For some people the National could be in there home town a mile from their front door, on a beautiful 75 degree day, on a week with no school and no work and they will still find a way to complain or even find an excuse not to come. The rest of us will have a great time without them, more Buicks (and beer) for us!
  26. 12 likes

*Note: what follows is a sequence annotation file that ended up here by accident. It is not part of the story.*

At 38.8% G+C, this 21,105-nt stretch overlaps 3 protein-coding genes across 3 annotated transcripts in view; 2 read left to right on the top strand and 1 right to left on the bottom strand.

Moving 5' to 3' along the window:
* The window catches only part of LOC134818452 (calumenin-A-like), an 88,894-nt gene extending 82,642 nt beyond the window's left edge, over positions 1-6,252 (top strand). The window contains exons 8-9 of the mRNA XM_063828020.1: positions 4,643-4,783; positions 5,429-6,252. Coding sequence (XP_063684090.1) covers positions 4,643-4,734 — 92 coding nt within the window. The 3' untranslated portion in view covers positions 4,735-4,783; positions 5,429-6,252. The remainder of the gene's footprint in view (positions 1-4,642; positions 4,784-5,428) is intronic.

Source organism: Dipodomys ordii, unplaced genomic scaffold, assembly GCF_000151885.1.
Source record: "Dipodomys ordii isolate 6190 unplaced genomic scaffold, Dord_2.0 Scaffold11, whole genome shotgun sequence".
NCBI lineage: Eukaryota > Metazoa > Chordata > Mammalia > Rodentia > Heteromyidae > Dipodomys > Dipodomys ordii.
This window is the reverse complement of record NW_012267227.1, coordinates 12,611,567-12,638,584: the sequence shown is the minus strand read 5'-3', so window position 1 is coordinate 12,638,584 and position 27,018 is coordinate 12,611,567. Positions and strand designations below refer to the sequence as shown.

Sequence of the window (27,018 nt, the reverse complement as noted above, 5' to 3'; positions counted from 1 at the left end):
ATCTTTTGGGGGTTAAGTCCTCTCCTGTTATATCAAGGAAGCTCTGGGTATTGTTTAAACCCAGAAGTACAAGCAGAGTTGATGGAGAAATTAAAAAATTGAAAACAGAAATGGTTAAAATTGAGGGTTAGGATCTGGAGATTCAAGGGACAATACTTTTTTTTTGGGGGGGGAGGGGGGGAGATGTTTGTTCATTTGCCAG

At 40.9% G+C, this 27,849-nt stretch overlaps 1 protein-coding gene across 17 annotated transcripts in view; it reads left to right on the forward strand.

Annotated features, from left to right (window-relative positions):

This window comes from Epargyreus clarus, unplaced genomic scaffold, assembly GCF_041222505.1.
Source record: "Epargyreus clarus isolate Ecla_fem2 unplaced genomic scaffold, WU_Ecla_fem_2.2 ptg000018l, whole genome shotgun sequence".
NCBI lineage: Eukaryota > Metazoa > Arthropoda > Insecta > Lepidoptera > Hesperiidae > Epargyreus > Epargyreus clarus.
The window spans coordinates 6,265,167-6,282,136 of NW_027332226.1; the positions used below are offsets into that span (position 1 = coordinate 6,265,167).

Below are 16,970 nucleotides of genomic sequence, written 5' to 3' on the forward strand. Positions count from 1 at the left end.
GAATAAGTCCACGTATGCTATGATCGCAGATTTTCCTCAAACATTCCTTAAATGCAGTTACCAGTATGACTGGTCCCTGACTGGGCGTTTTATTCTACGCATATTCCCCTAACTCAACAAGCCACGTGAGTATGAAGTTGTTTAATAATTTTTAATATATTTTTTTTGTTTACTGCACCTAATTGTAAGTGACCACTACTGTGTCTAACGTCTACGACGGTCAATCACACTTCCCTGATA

Still can't figure out the WCFB choke. The choke won't heat up after 5 minutes and pull off, I think my choke spring is beat. Going to probably swap back to the 4GC tomorrow since I'm a little hesitant to go back to the Edelbrock. While it was the best running carb, it just doesn't feel right to try and do up this rescue engine like that. Oh and here's a good one for you guys. We were trying to line up the block and tranny and when it finally went snug (with taking awareness to torque converter drain plugs this time), one of the torque converter to flywheel housing bolts fell out. Gasp! So, what we ended up doing was taking 3 bread ties, wrapping them together, then stripping the paper off one end and wrapping it around the threads of the bolt. I then had to snake it back through the hole... we were not pulling the engine back out again! Also I used what I thought was the mark on the balancer for TDC, but ended up being a paint smudge... turns out we were 180 out. So after I pulled the distributor again, I set the balancer to 5 BDC, dropped it back in so it was pointing at #1, marked the base with a highlighter close to where I thought #1 plug wire was on the cap, lined the highlighter mark up with the rotor, and put everything back together... when it fired off, it was at TDC exactly.. I was 5 degrees off. All in all, lots of fun. My dad bailed on me around 3:30 PM after it was seated in. The rest of the night I spent doing all the small 1 man stuff... alternator, vacuum hoses, etc. Here's a pic of the engine my dad took right after we got it butted up to the transmission (he hasn't uploaded our special torque converter bolt installer yet): The next thing I gotta do before going to college is rip the dash back apart. My oil gauge stopped working for some reason and needs to be investigated. When we fired it up at the guy's place, we noticed about 40 psi. Is that normal? Also the radio has been cutting in and out, I think one of the big capacitors is grounding out on the inside after going over some heinous bumps.... and maybe I can get the clock working, too! I've also decided against doing a compression check... I want to know, but I don't want to know... lol. This about wraps up the thread... I guess when I get to machining the other engine, I'll make a new one. Thank you everyone for advice, support and feedback with everything that has gone on in this thread. As always, it is greatly appreciated no matter what the subject matter and content is. I learn something new every time I come on here and ask questions.